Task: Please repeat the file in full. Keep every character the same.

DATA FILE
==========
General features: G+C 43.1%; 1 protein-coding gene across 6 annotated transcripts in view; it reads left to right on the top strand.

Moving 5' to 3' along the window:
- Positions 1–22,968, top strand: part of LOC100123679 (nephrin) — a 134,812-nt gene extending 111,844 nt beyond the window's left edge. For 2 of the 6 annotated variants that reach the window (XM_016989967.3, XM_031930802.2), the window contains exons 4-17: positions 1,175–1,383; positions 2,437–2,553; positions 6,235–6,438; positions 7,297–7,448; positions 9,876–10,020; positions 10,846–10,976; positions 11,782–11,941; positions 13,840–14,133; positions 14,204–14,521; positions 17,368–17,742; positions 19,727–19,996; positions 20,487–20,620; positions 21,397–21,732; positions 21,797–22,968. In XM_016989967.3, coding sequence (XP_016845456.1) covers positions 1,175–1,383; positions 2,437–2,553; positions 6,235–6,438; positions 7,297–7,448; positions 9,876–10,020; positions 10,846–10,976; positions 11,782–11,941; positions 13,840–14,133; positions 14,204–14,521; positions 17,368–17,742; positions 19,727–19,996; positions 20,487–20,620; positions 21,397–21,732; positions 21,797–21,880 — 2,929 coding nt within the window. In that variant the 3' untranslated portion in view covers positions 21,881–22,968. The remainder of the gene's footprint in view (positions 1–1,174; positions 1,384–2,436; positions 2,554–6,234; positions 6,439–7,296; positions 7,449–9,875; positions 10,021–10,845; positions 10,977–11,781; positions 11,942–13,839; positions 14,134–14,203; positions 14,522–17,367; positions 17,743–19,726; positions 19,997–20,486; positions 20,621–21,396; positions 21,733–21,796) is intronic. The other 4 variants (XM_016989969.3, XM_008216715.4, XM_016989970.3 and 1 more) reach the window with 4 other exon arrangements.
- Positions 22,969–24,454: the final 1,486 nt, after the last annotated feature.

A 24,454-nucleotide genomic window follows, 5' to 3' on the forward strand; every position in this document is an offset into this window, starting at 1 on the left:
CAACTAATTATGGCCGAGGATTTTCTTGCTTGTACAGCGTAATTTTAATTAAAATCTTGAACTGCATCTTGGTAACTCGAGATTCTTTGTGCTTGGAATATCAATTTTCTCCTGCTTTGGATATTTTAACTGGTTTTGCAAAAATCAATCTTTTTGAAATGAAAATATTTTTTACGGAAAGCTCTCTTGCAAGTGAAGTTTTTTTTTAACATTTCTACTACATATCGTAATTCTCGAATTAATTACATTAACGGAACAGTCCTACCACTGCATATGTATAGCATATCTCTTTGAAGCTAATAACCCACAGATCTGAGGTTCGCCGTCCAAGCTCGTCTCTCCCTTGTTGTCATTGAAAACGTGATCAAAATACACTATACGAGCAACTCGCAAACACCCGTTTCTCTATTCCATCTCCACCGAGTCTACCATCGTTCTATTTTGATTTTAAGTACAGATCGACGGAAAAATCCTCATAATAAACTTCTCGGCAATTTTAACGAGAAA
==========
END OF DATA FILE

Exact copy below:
General features: G+C 43.1%; 1 protein-coding gene across 6 annotated transcripts in view; it reads left to right on the top strand.

Moving 5' to 3' along the window:
- Positions 1–22,968, top strand: part of LOC100123679 (nephrin) — a 134,812-nt gene extending 111,844 nt beyond the window's left edge. For 2 of the 6 annotated variants that reach the window (XM_016989967.3, XM_031930802.2), the window contains exons 4-17: positions 1,175–1,383; positions 2,437–2,553; positions 6,235–6,438; positions 7,297–7,448; positions 9,876–10,020; positions 10,846–10,976; positions 11,782–11,941; positions 13,840–14,133; positions 14,204–14,521; positions 17,368–17,742; positions 19,727–19,996; positions 20,487–20,620; positions 21,397–21,732; positions 21,797–22,968. In XM_016989967.3, coding sequence (XP_016845456.1) covers positions 1,175–1,383; positions 2,437–2,553; positions 6,235–6,438; positions 7,297–7,448; positions 9,876–10,020; positions 10,846–10,976; positions 11,782–11,941; positions 13,840–14,133; positions 14,204–14,521; positions 17,368–17,742; positions 19,727–19,996; positions 20,487–20,620; positions 21,397–21,732; positions 21,797–21,880 — 2,929 coding nt within the window. In that variant the 3' untranslated portion in view covers positions 21,881–22,968. The remainder of the gene's footprint in view (positions 1–1,174; positions 1,384–2,436; positions 2,554–6,234; positions 6,439–7,296; positions 7,449–9,875; positions 10,021–10,845; positions 10,977–11,781; positions 11,942–13,839; positions 14,134–14,203; positions 14,522–17,367; positions 17,743–19,726; positions 19,997–20,486; positions 20,621–21,396; positions 21,733–21,796) is intronic. The other 4 variants (XM_016989969.3, XM_008216715.4, XM_016989970.3 and 1 more) reach the window with 4 other exon arrangements.
- Positions 22,969–24,454: the final 1,486 nt, after the last annotated feature.

A 24,454-nucleotide genomic window follows, 5' to 3' on the forward strand; every position in this document is an offset into this window, starting at 1 on the left:
CAACTAATTATGGCCGAGGATTTTCTTGCTTGTACAGCGTAATTTTAATTAAAATCTTGAACTGCATCTTGGTAACTCGAGATTCTTTGTGCTTGGAATATCAATTTTCTCCTGCTTTGGATATTTTAACTGGTTTTGCAAAAATCAATCTTTTTGAAATGAAAATATTTTTTACGGAAAGCTCTCTTGCAAGTGAAGTTTTTTTTTAACATTTCTACTACATATCGTAATTCTCGAATTAATTACATTAACGGAACAGTCCTACCACTGCATATGTATAGCATATCTCTTTGAAGCTAATAACCCACAGATCTGAGGTTCGCCGTCCAAGCTCGTCTCTCCCTTGTTGTCATTGAAAACGTGATCAAAATACACTATACGAGCAACTCGCAAACACCCGTTTCTCTATTCCATCTCCACCGAGTCTACCATCGTTCTATTTTGATTTTAAGTACAGATCGACGGAAAAATCCTCATAATAAACTTCTCGGCAATTTTAACGAGAAA